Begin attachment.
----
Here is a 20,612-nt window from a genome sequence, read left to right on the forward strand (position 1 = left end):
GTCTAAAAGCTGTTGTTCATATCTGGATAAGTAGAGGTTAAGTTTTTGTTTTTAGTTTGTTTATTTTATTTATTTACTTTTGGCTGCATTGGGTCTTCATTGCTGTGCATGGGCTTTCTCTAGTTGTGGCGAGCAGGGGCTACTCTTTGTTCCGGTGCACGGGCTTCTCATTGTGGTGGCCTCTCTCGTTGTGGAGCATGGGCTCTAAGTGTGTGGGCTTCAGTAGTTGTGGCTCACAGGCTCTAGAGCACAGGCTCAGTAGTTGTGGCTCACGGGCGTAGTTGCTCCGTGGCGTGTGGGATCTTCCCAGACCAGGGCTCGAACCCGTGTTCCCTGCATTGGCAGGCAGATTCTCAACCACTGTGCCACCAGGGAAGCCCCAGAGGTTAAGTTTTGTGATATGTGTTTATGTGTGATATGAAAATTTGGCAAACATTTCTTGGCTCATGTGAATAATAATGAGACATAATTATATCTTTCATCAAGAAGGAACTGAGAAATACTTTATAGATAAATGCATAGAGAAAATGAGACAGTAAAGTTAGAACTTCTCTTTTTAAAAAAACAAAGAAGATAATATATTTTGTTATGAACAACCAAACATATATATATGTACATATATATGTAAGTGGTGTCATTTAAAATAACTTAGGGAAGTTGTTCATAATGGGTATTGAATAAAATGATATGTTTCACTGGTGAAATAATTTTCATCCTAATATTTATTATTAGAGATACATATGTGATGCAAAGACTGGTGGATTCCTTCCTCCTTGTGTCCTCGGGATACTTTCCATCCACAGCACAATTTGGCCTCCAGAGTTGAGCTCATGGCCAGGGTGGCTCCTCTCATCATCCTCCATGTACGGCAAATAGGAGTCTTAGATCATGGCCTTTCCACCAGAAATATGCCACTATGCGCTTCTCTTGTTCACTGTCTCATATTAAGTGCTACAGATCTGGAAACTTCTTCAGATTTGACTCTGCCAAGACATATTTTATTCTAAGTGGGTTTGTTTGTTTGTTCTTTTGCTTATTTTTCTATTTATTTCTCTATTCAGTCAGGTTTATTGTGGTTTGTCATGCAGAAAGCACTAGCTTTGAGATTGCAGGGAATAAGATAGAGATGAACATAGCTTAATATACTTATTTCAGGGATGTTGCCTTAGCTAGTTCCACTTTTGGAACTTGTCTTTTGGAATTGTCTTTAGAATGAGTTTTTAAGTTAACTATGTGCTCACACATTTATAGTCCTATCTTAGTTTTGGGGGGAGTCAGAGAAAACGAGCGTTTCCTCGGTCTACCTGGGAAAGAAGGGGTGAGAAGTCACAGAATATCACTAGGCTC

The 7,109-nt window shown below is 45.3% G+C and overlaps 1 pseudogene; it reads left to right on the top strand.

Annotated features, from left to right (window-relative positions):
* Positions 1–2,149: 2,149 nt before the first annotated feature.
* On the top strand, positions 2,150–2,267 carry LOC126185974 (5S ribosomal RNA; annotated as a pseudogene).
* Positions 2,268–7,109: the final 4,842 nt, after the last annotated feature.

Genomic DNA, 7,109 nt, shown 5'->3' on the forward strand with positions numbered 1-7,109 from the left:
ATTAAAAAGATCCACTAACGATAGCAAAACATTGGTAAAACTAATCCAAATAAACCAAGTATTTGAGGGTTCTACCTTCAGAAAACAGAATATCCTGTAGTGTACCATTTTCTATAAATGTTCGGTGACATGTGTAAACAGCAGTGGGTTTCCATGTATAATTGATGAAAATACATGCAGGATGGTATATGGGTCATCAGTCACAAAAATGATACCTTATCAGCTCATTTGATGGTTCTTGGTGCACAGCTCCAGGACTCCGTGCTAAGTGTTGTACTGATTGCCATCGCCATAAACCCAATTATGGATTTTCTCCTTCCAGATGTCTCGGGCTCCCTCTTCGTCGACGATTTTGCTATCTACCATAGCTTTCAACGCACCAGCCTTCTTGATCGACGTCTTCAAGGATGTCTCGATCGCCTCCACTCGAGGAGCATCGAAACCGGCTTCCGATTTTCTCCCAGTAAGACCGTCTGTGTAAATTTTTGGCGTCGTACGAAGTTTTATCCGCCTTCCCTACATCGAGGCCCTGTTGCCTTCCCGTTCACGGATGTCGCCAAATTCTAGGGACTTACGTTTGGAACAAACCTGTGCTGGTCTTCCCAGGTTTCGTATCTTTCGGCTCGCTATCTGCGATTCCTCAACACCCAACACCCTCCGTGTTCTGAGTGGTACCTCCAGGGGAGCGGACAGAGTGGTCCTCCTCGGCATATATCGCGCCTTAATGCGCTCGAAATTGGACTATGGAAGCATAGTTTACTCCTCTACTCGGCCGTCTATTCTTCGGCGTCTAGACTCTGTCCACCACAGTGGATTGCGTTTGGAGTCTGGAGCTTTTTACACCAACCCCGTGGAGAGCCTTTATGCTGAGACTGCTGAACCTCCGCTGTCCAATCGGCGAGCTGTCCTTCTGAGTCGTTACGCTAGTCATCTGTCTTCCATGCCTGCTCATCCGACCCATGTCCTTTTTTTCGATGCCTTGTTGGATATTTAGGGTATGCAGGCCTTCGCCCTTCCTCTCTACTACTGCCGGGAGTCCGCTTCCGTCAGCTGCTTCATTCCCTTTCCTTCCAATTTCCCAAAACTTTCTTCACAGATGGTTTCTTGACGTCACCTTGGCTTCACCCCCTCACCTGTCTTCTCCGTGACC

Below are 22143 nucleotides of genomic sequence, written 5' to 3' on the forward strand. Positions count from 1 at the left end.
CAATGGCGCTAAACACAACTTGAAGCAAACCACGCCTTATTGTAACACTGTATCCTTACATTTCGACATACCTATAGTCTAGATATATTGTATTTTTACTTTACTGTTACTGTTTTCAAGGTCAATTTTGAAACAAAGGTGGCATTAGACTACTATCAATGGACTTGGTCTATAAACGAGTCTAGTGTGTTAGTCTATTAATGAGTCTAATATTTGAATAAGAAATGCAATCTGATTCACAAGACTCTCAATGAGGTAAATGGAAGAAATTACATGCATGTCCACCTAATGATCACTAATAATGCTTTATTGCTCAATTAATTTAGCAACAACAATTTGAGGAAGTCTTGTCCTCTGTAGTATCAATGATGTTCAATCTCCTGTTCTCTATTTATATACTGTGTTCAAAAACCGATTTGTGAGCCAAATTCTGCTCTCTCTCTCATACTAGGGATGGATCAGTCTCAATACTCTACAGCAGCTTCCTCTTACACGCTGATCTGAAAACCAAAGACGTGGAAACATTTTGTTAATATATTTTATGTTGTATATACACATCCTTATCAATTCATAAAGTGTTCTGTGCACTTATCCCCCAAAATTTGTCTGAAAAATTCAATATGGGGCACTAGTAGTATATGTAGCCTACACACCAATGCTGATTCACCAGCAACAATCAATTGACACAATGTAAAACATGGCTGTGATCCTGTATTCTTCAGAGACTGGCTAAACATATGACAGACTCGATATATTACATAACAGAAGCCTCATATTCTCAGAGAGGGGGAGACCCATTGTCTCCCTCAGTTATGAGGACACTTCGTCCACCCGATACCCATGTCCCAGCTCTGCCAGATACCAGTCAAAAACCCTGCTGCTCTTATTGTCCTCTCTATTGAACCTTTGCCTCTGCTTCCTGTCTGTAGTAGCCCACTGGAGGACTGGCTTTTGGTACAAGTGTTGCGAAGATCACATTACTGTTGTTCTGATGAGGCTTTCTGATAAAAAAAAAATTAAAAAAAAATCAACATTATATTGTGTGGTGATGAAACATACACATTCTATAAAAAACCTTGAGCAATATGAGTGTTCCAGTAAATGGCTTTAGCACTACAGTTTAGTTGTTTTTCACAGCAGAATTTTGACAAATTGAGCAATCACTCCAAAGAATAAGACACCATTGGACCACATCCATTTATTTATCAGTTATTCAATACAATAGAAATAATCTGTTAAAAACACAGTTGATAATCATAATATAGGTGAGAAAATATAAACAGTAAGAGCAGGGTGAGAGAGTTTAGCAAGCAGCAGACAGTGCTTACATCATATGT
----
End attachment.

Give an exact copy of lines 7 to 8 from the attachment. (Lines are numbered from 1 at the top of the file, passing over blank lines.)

* Positions 2,268–7,109: the final 4,842 nt, after the last annotated feature.

Genomic DNA, 7,109 nt, shown 5'->3' on the forward strand with positions numbered 1-7,109 from the left: